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The person or company that owns a share in a publicly-traded company or a mutual fund. The share represents a certain (usually very small) percentage of ownership in the company or the securities underlying the fund. Thus, a stockholder has the right to receive a portion of the company's profits in the form of dividends, and, depending on the type of share, may have a right to vote on matters pertaining to corporate governance. A person or company becomes a stockholder on the record date, that is, on the date that the share was bought. A stockholder is also known as a shareholder.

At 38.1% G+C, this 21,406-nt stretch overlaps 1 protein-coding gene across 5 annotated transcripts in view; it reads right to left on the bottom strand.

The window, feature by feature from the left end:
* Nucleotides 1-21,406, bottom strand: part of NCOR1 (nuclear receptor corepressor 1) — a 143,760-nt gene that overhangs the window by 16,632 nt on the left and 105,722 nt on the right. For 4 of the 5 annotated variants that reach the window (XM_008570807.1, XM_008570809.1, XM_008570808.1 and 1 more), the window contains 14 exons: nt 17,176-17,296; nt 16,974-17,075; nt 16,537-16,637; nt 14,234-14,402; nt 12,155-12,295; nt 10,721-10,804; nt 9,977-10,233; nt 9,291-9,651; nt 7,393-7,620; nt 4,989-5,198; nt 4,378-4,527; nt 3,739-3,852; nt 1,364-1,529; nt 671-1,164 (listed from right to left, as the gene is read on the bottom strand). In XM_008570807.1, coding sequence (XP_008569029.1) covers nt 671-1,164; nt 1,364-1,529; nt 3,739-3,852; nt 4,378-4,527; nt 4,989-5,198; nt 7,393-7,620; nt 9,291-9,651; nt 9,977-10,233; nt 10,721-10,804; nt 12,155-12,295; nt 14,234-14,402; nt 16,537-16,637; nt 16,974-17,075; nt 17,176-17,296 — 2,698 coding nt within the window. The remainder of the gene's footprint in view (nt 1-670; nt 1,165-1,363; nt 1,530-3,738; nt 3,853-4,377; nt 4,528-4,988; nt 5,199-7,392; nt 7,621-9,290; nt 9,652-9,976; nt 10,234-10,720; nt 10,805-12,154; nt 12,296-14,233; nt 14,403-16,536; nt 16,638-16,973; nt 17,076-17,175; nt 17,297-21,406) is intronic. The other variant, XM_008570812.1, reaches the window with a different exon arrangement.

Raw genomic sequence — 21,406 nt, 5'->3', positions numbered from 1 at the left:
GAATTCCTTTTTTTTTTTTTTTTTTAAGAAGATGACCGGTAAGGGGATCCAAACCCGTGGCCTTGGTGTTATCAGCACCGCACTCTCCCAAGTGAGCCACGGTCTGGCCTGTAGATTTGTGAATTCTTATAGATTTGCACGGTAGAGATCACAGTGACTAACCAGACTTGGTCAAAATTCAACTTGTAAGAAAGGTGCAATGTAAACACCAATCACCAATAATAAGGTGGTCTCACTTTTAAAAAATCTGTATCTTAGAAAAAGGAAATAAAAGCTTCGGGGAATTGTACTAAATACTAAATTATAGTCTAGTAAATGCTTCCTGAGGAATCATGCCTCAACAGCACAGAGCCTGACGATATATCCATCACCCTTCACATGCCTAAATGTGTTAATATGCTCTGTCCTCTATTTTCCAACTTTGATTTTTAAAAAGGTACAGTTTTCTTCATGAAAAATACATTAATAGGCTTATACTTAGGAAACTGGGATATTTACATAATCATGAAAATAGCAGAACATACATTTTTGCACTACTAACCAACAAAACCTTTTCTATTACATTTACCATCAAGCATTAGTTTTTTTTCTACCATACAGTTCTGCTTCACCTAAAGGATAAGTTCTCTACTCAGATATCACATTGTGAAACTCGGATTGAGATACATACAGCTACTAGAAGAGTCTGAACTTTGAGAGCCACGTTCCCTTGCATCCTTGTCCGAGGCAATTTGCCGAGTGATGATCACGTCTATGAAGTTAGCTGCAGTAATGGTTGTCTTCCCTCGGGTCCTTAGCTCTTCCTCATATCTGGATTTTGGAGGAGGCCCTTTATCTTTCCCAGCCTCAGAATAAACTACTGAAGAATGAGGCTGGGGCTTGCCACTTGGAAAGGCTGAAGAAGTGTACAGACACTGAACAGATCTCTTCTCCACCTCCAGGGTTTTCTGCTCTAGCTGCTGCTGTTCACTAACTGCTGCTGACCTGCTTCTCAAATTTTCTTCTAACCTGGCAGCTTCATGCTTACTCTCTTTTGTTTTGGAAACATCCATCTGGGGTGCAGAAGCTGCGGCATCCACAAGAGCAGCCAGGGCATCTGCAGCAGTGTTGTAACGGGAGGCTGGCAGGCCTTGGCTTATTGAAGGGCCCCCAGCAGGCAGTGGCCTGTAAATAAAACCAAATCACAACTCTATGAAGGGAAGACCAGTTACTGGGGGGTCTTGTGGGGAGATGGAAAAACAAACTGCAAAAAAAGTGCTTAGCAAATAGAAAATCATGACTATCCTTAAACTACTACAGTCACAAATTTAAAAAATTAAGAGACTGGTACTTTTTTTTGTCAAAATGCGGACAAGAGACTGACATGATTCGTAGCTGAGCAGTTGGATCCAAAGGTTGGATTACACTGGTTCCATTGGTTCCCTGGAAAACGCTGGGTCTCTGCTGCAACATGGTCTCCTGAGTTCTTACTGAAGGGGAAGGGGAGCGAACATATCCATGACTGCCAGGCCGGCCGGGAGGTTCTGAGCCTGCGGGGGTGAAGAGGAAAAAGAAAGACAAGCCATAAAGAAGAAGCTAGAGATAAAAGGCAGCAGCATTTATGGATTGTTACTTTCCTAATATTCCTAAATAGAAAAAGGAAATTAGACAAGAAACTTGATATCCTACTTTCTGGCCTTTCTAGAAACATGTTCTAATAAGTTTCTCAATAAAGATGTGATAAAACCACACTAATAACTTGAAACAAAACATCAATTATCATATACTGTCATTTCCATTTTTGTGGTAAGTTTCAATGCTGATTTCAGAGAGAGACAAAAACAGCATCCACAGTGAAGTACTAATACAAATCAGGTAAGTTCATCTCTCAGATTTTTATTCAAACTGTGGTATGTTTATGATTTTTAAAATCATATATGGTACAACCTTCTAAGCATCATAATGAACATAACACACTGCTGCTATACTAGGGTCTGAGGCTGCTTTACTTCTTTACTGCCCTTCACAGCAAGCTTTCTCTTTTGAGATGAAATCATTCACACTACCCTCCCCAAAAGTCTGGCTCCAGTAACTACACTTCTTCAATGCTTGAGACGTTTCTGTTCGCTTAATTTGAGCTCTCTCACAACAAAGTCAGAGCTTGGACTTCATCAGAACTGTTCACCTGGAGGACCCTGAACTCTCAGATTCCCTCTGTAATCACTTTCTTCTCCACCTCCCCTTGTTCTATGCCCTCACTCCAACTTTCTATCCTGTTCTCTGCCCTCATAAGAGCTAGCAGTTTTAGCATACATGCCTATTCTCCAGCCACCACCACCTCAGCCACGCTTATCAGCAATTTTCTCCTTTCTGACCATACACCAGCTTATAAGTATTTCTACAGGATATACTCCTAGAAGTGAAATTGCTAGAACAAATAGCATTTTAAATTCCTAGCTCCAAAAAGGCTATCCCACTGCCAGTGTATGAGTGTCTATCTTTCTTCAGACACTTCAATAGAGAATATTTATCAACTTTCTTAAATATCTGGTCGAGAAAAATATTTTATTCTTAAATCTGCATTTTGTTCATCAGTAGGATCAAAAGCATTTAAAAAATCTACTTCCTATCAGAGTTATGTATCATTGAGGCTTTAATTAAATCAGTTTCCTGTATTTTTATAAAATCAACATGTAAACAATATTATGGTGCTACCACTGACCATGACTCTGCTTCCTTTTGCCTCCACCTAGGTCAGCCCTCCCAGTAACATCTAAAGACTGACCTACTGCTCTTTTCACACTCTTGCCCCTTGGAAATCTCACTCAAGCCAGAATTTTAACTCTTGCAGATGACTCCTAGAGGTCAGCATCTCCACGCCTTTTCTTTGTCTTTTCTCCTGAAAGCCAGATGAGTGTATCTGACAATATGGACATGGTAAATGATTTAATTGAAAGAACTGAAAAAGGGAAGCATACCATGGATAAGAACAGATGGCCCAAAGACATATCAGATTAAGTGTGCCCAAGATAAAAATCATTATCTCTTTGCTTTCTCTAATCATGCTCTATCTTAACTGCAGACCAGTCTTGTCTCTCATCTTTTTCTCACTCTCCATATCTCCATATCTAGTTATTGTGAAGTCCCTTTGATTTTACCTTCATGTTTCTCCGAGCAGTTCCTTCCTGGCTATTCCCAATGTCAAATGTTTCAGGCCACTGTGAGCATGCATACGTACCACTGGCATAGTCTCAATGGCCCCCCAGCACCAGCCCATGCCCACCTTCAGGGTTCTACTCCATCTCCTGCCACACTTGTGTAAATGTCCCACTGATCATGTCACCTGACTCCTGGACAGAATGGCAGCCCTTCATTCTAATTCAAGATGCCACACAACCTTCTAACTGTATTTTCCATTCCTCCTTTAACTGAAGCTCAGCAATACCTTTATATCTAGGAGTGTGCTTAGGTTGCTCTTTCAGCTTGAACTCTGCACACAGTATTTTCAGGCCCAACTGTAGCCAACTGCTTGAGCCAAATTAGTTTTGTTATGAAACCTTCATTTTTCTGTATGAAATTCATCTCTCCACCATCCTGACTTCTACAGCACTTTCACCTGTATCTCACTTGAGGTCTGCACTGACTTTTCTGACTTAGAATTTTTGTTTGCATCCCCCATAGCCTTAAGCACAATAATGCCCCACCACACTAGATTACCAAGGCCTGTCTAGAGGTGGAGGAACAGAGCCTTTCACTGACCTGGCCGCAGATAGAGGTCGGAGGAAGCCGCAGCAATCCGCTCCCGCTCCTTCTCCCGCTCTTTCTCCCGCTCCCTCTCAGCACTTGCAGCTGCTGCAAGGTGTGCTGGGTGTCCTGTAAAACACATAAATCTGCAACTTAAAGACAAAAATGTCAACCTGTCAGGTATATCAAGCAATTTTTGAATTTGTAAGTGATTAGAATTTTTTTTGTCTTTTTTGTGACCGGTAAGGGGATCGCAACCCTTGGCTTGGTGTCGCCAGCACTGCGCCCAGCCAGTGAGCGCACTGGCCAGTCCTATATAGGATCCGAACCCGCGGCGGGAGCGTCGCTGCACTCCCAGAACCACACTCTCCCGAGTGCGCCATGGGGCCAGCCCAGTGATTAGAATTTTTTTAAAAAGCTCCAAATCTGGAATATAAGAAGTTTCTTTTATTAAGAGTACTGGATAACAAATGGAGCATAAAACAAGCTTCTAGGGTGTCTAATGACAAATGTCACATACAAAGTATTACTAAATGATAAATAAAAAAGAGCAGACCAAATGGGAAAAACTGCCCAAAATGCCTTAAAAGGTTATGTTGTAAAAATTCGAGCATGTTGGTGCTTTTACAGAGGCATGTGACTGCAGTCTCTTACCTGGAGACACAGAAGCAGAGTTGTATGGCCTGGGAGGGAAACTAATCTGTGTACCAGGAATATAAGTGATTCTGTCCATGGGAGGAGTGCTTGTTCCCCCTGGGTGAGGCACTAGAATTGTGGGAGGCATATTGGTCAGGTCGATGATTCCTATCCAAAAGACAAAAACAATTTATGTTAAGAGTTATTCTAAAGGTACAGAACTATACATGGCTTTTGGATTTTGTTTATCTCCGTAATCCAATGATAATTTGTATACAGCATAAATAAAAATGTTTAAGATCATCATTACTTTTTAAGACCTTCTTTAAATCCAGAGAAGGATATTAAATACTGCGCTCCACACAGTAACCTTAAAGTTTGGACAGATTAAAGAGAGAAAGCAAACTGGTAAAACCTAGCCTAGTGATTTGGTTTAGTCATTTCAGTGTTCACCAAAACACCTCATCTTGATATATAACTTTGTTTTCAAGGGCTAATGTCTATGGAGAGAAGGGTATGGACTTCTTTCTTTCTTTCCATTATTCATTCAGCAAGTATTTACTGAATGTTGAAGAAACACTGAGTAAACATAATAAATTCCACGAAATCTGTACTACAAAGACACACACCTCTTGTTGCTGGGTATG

Persons who own shares of a corporation. As a matter of convention, persons who own shares in large, publicly traded corporations are called stockholders and persons who own shares of small, subchapter S-corporations are called shareholders. Technically, though, the two names are interchangeable.

References in periodicals archive ?
Two other factors weigh in favor of retaining S status: tax-free distributions of accumulated S income can still be made to stockholders and S corporations are not subject to the AET.
Many taxpayers have redemption agreements under which the corporation agrees to purchase the stock of a deceased stockholder.